History of Airplanes
Photo: Classic Car

Commercial passenger air travel did not become a reality in the history of airplane technology until around the late 1920s and early 1930s.

Brief History of the Airplane

The Wright Brothers' interest in flight began at home, when their father brought home a rubber band powered helicopter. The boys studied the toy and began building replicas.

Photo: An early biplane cockpit.

Photo: An early biplane cockpit.

In the late 1800s, Wilbur Wright wrote a letter to the Smithsonian requesting all information they had available on flight experiments.  This was because the brothers had noted that the newspapers were carrying stories of gliders, but none of the flying devices had any controls.  They wanted to create a flying machine that did have controls.  In 1899, The Wright Brothers developed a system that would warp the wings of a biplane, therefore allowing the machine to be rolled left or right to accommodate wind and enhance flight.  They tested the system on gliders, using Kitty Hawk, North Carolina as their flight testing ground.

Failed Attempts And Innovations In Flight

Two gliders, failed attempts, and many experiments later, the brothers designed a wind tunnel to conduct experiments in to find the best wing shape to use for flight.  In 1902, their third launch was a glider with roll, pitch, and yaw controls.  The brothers then decided that gasoline would be a useful propellant for an aircraft, allowing more power and control.  This led to their design of the first airplane propellers and a powered aircraft.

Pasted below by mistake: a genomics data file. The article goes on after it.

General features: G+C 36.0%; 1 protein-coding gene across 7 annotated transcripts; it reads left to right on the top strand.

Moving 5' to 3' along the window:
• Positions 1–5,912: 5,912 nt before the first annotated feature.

The Flyer Takes To The Air – December 13, 1903

It took two more unsuccessful attempts at flight before the Wright Brothers got the kinks out and made the history of the airplane as we know it. Using spring steel shafts on the propellers to prevent breakage, the Wright Brothers created “The Flyer.”  On December 17, 1903, the Wright Brothers took The Flyer on a twelve second flight that covered one hundred and twenty feet.  Subsequent flights during the day achieved distances up to eight hundred and fifty-two feet.  With these flights, the history of the airplane was born, and since then many innovations and airplanes built based on these early Wright Brothers designs.

History of Commercial Air Travel